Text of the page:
Walking/bicycling and the use of the bus to commute to school and to work remained stable after a decade; however, the use of car/motorcycle to school (6.4% versus 12.6%) and to work (10.2% versus 19.7%) increased significantly. In both cases, females more frequently used buses, whereas males commuted to work by car/bus. Students from rural areas more commonly commuted to school by car/motorcycle, whereas those from urban areas traveled to work more by bus. There was a greater use of cars/motorcycles by young people from higher-income families.

Conclusions:

The use of cars/motorcycles to commute to school/work has almost doubled in the last decade. Sex, residential area and income were associated with passive commuting.

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Giovâni F. Del Duca, Leandro Martin Totaro Garcia, Shana Ginar da Silva, Kelly Samara da Silva, Elusa S. Oliveira, Mauro V. Barros and Markus V. Nahas

Background:

Physical inactivity in each domain (leisure, work, commuting, and household) is not completely independent. This study aimed to describe the clustering of physical inactivity in different domains and its association with sociodemographic factors among Brazilian industrial workers.

Methods:

This was a cross-sectional, population-based study using data from 23 Brazilian states and the Federal District collected via questionnaires between 2006 and 2008. Physical inactivity in each domain was defined as nonparticipation in specific physical activities. Clustering of physical inactivity was identified using the ratio of the observed (O) and expected (E) percentages of each combination. Multinomial logistic regression was used to identify sociodemographic factors with the outcome.

Results:

Among the 44,477 interviewees, most combinations exceeded expectations, particularly the clustering of physical inactivity in all domains among men (O/E = 1.37; 95% CI: 1.30; 1.44) and women (O/E = 1.47; 95% CI: 1.36; 1.60). Physical inactivity in 2 or more domains was observed more frequently in women, older age groups, individuals living without a partner, and those with higher education and income levels.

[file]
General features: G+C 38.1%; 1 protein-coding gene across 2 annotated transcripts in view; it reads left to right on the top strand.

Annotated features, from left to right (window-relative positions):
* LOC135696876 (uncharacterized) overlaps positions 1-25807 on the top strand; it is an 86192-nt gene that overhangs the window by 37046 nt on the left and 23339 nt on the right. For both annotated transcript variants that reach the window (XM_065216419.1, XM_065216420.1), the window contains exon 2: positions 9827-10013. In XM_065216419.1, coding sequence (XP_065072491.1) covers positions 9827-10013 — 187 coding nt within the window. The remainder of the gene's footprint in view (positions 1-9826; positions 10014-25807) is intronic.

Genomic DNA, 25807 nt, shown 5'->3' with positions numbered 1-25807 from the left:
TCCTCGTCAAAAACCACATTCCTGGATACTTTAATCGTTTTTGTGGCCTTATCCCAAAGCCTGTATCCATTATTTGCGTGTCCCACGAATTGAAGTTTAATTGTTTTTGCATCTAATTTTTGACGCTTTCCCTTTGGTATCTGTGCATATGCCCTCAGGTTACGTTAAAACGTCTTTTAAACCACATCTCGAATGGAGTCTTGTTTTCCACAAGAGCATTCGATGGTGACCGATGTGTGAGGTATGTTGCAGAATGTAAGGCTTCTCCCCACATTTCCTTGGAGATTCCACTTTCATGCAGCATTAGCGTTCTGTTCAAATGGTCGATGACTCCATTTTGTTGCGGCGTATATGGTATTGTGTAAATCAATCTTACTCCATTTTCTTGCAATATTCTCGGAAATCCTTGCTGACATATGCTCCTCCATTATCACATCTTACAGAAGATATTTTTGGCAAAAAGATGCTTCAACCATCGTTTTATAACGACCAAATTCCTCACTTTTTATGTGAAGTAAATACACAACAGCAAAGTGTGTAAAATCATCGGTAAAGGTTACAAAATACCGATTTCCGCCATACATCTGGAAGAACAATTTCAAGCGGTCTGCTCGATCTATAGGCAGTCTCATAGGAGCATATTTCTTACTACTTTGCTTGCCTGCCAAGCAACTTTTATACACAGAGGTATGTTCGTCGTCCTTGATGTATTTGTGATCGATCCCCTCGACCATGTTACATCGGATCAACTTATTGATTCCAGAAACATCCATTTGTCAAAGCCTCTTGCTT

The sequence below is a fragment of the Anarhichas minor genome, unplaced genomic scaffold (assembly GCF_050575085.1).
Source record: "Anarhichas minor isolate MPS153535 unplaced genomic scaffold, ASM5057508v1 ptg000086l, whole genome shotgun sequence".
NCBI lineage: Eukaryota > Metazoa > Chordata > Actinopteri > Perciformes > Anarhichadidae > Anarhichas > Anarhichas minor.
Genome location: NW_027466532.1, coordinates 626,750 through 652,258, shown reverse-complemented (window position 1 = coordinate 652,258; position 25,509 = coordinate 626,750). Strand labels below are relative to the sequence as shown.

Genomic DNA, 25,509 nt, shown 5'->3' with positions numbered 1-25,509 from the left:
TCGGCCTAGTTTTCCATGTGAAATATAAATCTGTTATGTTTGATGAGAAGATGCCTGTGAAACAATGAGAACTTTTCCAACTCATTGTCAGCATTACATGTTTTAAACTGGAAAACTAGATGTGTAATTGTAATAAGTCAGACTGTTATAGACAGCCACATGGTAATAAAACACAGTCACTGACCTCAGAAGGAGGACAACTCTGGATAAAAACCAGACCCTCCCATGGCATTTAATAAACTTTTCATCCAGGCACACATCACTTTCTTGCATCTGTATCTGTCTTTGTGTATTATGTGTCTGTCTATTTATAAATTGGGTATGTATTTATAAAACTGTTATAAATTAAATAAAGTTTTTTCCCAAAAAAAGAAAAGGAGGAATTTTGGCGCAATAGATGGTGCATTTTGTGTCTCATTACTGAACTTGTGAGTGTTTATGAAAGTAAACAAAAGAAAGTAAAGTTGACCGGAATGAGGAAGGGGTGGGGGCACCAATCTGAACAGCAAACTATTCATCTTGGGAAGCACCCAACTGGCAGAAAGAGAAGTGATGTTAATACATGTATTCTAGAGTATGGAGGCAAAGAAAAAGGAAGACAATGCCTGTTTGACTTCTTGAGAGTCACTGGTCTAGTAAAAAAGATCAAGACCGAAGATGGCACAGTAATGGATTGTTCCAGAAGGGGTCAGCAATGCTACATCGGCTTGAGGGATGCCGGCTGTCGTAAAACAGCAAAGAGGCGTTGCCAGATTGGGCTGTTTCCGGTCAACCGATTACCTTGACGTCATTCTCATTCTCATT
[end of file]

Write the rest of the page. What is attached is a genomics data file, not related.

Conclusions:

Physical inactivity tends to be observed in clusters regardless of gender. Women and workers with higher income levels were the main factors associated with to be physically inactive in 2 or more domains.

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Luiz Rodrigo Augustemak de Lima, Diego Augusto Santos Silva, Kelly Samara da Silva, Andreia Pelegrini, Isabela de Carlos Back and Edio Luiz Petroski

Purpose:

To examine aerobic fitness, total moderate to vigorous physical activity (MVPA) and also patterns in terms of MVPA between children and adolescents with human immunodeficiency virus (HIV) and controls, and to determine whether differences, if any, are associated with HIV, sex and highly active antiretroviral therapy (HAART).

Method:

A cross-sectional analysis was carried out with 130 children and adolescents, aged between 8 and 15 years, divided into two groups (HIV group= 65 patients, control group= 65 healthy participants). Total MVPA was measured by accelerometers and 5 and 10-min bouts were estimated. The peak oxygen uptake (peak VO2) was measured by breath-by-breath respiratory exchange in an incremental cycle ergometer test.

Results:

HIV-positive participants had lower peak VO2 (39.2 ± 6.8 vs. 44.5 ± 9.1 ml.kg-1min-1), lower bouts of MVPA of 5-min (19.7 ± 16.6 vs. 26.6 ± 23.5) and 10-min (3.6 ± 3.9 vs. 5.8 ± 7.2), but similar total MVPA (49.5 ± 28.9 vs. 49.1 ± 30.6 min.day-1). HIV infection in untreated, nonprotease inhibitors (PI)- based HAART and PI-based HAART patients was associated with lower 8.5 (95%CI= 12.5–4.6), 7.1 (95%CI= 10.6–3.6) and 4.5 (95%CI= 7.0–2.0) ml.kg-1min-1 of peak VO2.

Conclusion:

Children and adolescents with HIV demonstrated lower aerobic fitness compared with the controls and the absence of HAART may increase peak VO2 impairment. Lower bouts of MVPA were also observed in HIV group despite the similar values of total MVPA of controls.

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Diego Augusto Santos Silva, Diego Giulliano Destro Christofaro, Gerson Luis de Moraes Ferrari, Kelly Samara da Silva, Nelson Nardo, Roberto Jerônimo dos Santos Silva, Rômulo Araújo Fernandes and Valter Cordeiro Barbosa Filho